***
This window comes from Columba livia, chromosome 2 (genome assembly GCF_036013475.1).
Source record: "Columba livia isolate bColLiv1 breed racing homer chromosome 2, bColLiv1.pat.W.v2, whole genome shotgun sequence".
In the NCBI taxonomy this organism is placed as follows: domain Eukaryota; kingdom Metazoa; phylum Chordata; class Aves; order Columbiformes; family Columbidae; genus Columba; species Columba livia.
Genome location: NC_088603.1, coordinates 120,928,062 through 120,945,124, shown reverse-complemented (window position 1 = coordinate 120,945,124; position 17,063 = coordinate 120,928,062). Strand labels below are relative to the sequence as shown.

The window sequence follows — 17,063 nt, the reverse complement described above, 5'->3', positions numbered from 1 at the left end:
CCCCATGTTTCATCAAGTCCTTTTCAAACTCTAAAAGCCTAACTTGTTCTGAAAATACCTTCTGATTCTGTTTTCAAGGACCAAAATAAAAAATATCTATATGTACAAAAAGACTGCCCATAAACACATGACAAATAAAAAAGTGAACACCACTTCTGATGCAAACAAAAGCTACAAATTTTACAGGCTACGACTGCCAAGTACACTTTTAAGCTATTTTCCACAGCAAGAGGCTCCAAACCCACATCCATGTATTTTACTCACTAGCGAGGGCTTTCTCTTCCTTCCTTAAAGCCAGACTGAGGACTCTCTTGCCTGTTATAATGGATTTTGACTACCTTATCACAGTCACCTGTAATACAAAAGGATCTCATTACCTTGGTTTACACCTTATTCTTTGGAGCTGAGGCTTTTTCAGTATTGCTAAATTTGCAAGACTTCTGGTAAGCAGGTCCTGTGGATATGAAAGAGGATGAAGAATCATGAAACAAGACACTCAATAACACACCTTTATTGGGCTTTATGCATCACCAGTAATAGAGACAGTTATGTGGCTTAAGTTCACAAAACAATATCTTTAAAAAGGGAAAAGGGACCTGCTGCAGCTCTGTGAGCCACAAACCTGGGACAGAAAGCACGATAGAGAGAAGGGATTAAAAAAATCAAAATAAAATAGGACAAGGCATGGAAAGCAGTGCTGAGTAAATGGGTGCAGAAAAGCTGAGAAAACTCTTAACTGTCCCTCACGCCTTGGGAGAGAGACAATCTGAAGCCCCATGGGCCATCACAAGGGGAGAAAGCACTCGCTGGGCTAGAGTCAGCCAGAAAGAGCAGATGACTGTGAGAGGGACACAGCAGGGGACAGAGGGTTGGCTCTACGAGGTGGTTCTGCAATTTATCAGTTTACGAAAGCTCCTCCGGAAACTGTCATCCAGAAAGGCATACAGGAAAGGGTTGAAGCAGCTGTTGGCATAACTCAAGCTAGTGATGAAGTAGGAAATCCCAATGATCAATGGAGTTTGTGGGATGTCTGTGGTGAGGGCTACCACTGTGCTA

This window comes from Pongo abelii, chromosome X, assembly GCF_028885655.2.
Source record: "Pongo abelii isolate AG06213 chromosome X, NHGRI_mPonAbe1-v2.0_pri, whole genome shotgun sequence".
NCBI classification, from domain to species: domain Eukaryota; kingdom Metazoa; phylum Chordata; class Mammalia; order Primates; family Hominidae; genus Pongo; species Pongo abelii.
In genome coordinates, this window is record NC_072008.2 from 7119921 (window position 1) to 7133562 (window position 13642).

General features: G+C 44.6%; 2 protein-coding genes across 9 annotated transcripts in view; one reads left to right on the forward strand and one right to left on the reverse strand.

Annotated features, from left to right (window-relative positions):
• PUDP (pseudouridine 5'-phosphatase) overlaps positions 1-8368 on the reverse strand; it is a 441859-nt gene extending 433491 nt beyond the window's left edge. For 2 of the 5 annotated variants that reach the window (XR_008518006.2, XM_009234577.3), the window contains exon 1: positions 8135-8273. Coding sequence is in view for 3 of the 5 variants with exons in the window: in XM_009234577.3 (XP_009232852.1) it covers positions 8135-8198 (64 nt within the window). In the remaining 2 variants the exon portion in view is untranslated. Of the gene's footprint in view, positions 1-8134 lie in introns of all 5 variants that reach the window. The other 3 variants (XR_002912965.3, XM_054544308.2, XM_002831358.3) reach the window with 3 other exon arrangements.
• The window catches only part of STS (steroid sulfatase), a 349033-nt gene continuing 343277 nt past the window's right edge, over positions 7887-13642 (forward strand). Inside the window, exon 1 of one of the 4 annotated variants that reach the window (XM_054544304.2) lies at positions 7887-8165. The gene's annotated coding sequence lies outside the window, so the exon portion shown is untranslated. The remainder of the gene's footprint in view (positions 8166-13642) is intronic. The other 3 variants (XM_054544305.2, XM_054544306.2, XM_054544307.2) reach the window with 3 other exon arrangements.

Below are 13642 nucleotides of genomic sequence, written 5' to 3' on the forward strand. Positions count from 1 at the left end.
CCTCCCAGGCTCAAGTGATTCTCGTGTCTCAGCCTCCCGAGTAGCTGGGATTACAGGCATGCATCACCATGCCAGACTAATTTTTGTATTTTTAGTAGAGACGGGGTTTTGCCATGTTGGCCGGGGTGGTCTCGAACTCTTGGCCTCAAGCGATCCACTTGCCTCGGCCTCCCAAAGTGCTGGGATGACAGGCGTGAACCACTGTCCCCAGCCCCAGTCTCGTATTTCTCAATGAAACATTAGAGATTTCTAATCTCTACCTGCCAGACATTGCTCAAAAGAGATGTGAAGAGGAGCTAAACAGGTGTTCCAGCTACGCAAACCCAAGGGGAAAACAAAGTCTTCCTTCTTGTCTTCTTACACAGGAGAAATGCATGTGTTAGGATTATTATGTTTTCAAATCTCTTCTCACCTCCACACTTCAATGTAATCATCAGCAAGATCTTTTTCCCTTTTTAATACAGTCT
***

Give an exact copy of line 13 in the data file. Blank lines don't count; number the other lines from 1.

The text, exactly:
• PUDP (pseudouridine 5'-phosphatase) overlaps positions 1-8368 on the reverse strand; it is a 441859-nt gene extending 433491 nt beyond the window's left edge. For 2 of the 5 annotated variants that reach the window (XR_008518006.2, XM_009234577.3), the window contains exon 1: positions 8135-8273. Coding sequence is in view for 3 of the 5 variants with exons in the window: in XM_009234577.3 (XP_009232852.1) it covers positions 8135-8198 (64 nt within the window). In the remaining 2 variants the exon portion in view is untranslated. Of the gene's footprint in view, positions 1-8134 lie in introns of all 5 variants that reach the window. The other 3 variants (XR_002912965.3, XM_054544308.2, XM_002831358.3) reach the window with 3 other exon arrangements.